If there is no God (or any Designer) then why does it matter? Why is rape wrong? Wouldn't that just be the impetus to perpetuate our species? Why shouldn't a young, virile man have sex with as many females as possible?

The author laments the abstinence programs that have sprung up in reaction to this hook-up culture. She mourns that they aren't inclusive of LGBT folks who would also like to avoid hooking up. She rails against conservative politics and policies which aren't accepting of those who identify as LGBT because Conservatives are close minded, or something. (Certainly not informed and empowered types. Although, maybe they are "empowered from within" to be repelled by the LGBT community? No, certainly not, because empowerment doesn't work that way. It works the way the author and her community of elites say it does, because...well, we'll get back to you on that.)

Which shows why we can never have a dialogue in our country about this subject. Because some of us believe that not only are humans designed by a Creator God but that He also designed sex. And, since He designed it, He has many things to say about how it is treated and enjoyed, including restrictions ("legislation") on who may partake.

Sex was designed by God for our good and His glory. When set in the time and place (no "diverse structures" required) He designed (marriage between one man and one woman), it is good and holy and fun and meaningful and so much more.

Think about that phrase in the glorious King James translation of the Bible: "And Adam knew Eve his wife."

Knew. Isn't that so much deeper than our modern versions? (Perish the "had sex with" versions as unnecessarily crass) If one of the deepest desires of the human heart is to be truly known and yet accepted (and, of course, I believe it is) then sex in marriage is an amazing gift.

The vulnerability, the closeness, the submission and is not just tabs and slots. Not every time a husband and wife come together is the most amazing, sexually fulfilling moment ever. It needn't be. Because every time is knitting one strand of human to the other strand of human and the overall effect is the masterpiece: they are become one flesh. They know each other in all senses.

It really was not so long ago that Western Culture appreciated these pillars, these standards. Think about Jane Austen's novels (and I tend to think about them a lot since they are my favorite books): several of the books, if not all, deal with people and situations where sex is not in its proper place (marriage). Think of Henry Crawford and Maria Bertram (Mansfield Park), Willoughby and Eliza (Sense and Sensibility), Wickham and Lydia Bennet (Pride and Prejudice).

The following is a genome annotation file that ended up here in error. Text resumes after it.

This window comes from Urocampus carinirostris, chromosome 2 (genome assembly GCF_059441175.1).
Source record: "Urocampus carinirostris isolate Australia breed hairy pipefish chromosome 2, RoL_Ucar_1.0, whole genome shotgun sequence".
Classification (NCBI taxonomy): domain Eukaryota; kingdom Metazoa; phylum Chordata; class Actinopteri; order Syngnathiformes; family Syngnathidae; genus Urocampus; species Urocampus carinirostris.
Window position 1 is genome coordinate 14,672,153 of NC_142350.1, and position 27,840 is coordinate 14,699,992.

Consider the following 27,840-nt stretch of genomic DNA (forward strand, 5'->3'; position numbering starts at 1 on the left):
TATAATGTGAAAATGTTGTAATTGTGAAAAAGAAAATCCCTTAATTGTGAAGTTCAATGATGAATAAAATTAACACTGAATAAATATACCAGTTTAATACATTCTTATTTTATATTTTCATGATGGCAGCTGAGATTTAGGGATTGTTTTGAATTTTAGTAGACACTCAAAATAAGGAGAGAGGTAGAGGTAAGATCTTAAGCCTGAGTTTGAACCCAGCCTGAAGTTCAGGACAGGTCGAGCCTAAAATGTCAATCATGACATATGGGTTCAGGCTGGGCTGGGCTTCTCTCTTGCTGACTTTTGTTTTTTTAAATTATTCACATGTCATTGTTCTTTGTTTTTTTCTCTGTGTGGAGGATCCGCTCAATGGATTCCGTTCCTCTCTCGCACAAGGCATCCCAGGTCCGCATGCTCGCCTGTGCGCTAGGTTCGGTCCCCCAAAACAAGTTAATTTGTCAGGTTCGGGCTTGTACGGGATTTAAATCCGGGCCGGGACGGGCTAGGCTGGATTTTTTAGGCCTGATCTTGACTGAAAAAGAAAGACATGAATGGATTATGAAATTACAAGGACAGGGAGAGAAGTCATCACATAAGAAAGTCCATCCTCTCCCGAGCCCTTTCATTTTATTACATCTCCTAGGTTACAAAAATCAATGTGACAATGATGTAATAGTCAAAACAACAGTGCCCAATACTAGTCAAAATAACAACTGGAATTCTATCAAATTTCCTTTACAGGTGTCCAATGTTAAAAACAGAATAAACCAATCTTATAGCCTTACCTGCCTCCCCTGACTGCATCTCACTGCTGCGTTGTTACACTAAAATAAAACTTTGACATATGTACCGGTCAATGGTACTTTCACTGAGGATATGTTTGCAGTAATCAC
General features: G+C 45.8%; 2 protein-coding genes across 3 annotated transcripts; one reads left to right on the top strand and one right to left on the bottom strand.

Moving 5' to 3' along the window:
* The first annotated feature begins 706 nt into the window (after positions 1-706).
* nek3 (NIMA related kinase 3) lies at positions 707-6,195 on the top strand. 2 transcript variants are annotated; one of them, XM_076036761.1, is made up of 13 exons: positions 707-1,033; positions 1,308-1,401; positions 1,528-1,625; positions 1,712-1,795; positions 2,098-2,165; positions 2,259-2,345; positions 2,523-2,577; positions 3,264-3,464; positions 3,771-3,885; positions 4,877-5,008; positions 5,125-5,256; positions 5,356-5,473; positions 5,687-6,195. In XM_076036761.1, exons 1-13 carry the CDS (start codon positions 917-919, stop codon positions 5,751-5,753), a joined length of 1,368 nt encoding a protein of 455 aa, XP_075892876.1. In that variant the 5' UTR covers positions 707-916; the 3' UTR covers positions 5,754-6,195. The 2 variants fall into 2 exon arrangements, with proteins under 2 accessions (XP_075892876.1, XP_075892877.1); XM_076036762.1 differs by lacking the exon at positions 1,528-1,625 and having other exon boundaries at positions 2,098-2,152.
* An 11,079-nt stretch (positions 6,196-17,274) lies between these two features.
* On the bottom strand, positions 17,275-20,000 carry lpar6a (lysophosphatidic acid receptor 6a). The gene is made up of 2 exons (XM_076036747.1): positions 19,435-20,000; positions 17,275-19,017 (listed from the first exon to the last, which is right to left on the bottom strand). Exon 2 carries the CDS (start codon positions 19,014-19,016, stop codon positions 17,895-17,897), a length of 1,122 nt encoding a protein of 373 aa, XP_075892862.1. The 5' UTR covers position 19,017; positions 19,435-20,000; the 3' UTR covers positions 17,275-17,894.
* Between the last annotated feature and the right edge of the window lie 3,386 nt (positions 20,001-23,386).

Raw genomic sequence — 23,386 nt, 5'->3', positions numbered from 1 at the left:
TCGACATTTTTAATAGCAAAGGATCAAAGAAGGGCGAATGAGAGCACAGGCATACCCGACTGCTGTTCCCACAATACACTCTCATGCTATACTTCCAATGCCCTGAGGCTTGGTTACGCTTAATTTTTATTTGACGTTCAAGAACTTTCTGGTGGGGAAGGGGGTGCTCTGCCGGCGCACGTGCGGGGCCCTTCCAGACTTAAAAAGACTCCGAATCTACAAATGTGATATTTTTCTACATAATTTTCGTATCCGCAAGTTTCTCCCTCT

In these cases the three men are treated severely by Austen (called and believed to be scoundrels or "rakes") not because they didn't seek the consent of the other (Maria, Eliza, & Lydia were certainly consenting) but because what they do is wrong.

If Hookup Culture is "Leaving a Generation Unhappy, Sexually Unfulfilled, and Confused About Intimacy" to the point where there is an entire chapter on how young people today do not even know how to ask another person on a date, and there is no reason to believe that Freitas is wrong in this conclusion, then maybe what this generation needs is not more "empowerment from within" or more "diverse structures" to make "informed choices".

Maybe we need to return to the giver of this gift and see what He has to say about how, when, where, and why it is enjoyed. Maybe that means we stop talking about sex with jeers and crassness. Maybe we start treating all humans, from the unborn to the elderly, like they have intrinsic value, even if we don't agree with their politics, religion, or whatever else we use to judge people. Maybe we stop pushing a feminist agenda that says not only that women can "have sex like men" but that they should, never mind the fact that lumping all men into a category of  "enjoys meaningless sex and porn interchangeably and never wants to commit, ever" is a reverse sexist viewpoint not based on experience or logic.

Maybe we should look for answers where they can be found. Or maybe it really is The End of Sex. A series of unfulfilling hook-ups is all anyone can expect and the babies who are accidentally conceived in these episodes are the generation of the future.

I hope not.